Of course, if you have the opportunity to be introduced to them through mutual contact (check LinkedIn first to see if you have any in common), you may have a greater chance of a positive response. But many prominent mentorships started with just an audacious e-mail asking for mentorship. So, don’t shy away from reaching out directly if there’s someone you really want to connect with.

Get the Most Out of the Mentorship

A mentor-mentee relationship is different than almost any other relationship you’ll ever have. It’s not exactly a friendship, but it’s not exactly a boss-employee dynamic, either (unless your mentor is your boss). So, it’s important to set up the right structure to make sure you both get the most out of the mentorship.

Here are five ways to get the most out of mentorship.

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1. Get Clear on Your Goals

Before establishing a mentorship, get clear on why you want a mentor. What are you hoping to get out of the relationship? What skills do you want to learn? Where do you hope this relationship will help you get in the next six months or a year? How much time do you want to dedicate to this mentorship? How will you know if the mentorship is a success?

Once you’re clear on your goals, you’ll be able to better assess who is the right fit for you, where to find this person, and how to communicate so you’re both on the same page.

2. Set Clear Expectations and Boundaries

Any good mentorship starts with clear communication and upfront expectations and boundaries. Right away, clearly decide how and how often you’ll meet, what your goals and expectations of each other are, and what boundaries you have around the relationship.

For example, some mentorships meet monthly but text in between meetings. Others only meet quarterly and check-in via e-mail a few times in between. Others still have no correspondence in between meetings. A little work upfront to be clear on things like where you’ll meet, how often, what communication is acceptable, and what issues are within the bounds of the mentorship can go a long way to making sure it’s a sustainable, mutually beneficial relationship.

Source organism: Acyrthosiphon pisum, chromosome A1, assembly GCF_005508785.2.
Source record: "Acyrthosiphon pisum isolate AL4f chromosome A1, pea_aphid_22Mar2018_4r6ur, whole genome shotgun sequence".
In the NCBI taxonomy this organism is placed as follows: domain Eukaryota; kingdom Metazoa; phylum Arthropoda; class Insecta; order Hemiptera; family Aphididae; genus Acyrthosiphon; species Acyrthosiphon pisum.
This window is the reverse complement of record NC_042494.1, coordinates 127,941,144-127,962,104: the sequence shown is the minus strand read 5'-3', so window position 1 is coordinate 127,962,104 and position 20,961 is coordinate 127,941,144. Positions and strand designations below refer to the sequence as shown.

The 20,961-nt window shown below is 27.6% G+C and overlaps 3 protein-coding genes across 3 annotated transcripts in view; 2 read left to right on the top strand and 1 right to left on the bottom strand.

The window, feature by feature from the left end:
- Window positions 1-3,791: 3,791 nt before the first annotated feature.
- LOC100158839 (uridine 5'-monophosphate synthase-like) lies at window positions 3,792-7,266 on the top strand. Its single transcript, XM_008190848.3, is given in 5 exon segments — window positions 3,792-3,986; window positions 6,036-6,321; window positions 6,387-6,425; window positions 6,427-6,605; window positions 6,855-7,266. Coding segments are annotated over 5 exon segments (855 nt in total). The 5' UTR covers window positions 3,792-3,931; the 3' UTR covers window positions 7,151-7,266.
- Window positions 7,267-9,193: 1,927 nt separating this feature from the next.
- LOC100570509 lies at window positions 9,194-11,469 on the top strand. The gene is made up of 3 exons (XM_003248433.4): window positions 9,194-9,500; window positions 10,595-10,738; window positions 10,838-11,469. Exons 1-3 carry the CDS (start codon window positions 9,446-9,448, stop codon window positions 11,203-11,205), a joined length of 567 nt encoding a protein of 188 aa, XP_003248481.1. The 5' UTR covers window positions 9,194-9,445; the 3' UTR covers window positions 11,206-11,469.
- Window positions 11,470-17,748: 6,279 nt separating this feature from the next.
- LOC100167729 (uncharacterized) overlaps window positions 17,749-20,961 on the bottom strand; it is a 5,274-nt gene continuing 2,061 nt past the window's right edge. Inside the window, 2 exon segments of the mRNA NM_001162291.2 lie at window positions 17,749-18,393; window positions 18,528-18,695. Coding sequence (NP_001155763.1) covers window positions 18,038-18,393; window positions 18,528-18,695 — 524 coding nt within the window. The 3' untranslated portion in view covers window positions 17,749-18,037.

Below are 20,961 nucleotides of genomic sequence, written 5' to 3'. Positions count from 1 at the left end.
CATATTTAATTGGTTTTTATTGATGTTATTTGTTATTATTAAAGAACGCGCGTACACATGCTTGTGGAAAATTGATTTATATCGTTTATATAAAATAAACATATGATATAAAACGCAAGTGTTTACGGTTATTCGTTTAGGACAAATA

3. Keep It Consistent

Once you’ve ironed out the details, keep them consistent. Try to schedule out meetings at least 3 to 6 months in advance so that there are no misunderstandings. For example, you may choose to meet on the first Friday of every month, unless otherwise discussed.

Try not to cancel meetings unless something truly unavoidable comes up and, if e-mail is customary, be sure to consistently check in via e-mail in between. The biggest threat to mentorship is the lack of consistency. Over time, saying, “I’ll e-mail you when I’m free next month,” withers away into two or three months without any communication, and then a failed mentorship.

We all get busy, and things are bound to come up, so if the mentorship isn’t on your calendar and prioritized, it may fall apart after a certain point. Make a point to keep it consistent!

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4. Be Open to New Ways of Thinking and Trying New Things

The mentorship will challenge you and may ask you to try new things. You don’t necessarily have to agree with and resonate with everything your mentor says, but try your best to keep an open mind and try new things on for size—you might be surprised.

Your mentor likely has a lot of experience in your interest area, and they may have new ways of thinking about things from all of that experience. It doesn’t mean you have to accept their advice long-term, but being open to trying their advice shows your mentor you appreciate their wisdom and also opens you up to new possibilities.

If something isn’t a fit after you’ve tried it, talk to your mentor about that, and you can work together to find the right fit. But show up, do your homework, listen, and be open to new ideas and approaches. That’s the whole point of the mentorship, and it shows your mentor that you take the relationship seriously!

5. Be Grateful and Give as well

Jumping off that last point, be grateful. Especially if it is an unpaid relationship, your mentor is donating time to support you. Express gratitude and appreciation whenever you can, and take the advice and homework as seriously as possible. And don’t feel like it’s only a one-sided relationship. Your mentor gets so much out of the relationship, from appreciation to celebrating your successes to even the future networking and connections you can share with your mentor.

So, don’t forget to celebrate your wins and recognize that this is a mutually beneficial relationship. The better you feel about the relationship, the better it’s going to go.

The Bottom Line

Mentorship is an amazing and invaluable asset that can accelerate your growth, success, and even fulfillment. Finding the right mentor and getting the most out of the relationship can mean the difference between wasted time and connection, wisdom, and a shortcut to your goals.

So dive on in and reap the same benefits that successful leaders have been accessing for the past 3,000 years. Find yourself a mentor.

More Tips on How to Find a Mentor

Featured photo credit: NeONBRAND via unsplash.com

Reference

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Mike Iamele

Mike Iamele is a Purpose + Brand Strategist who figures out what makes you naturally successful. Then helps you do it on purpose.

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Last Updated on April 8, 2021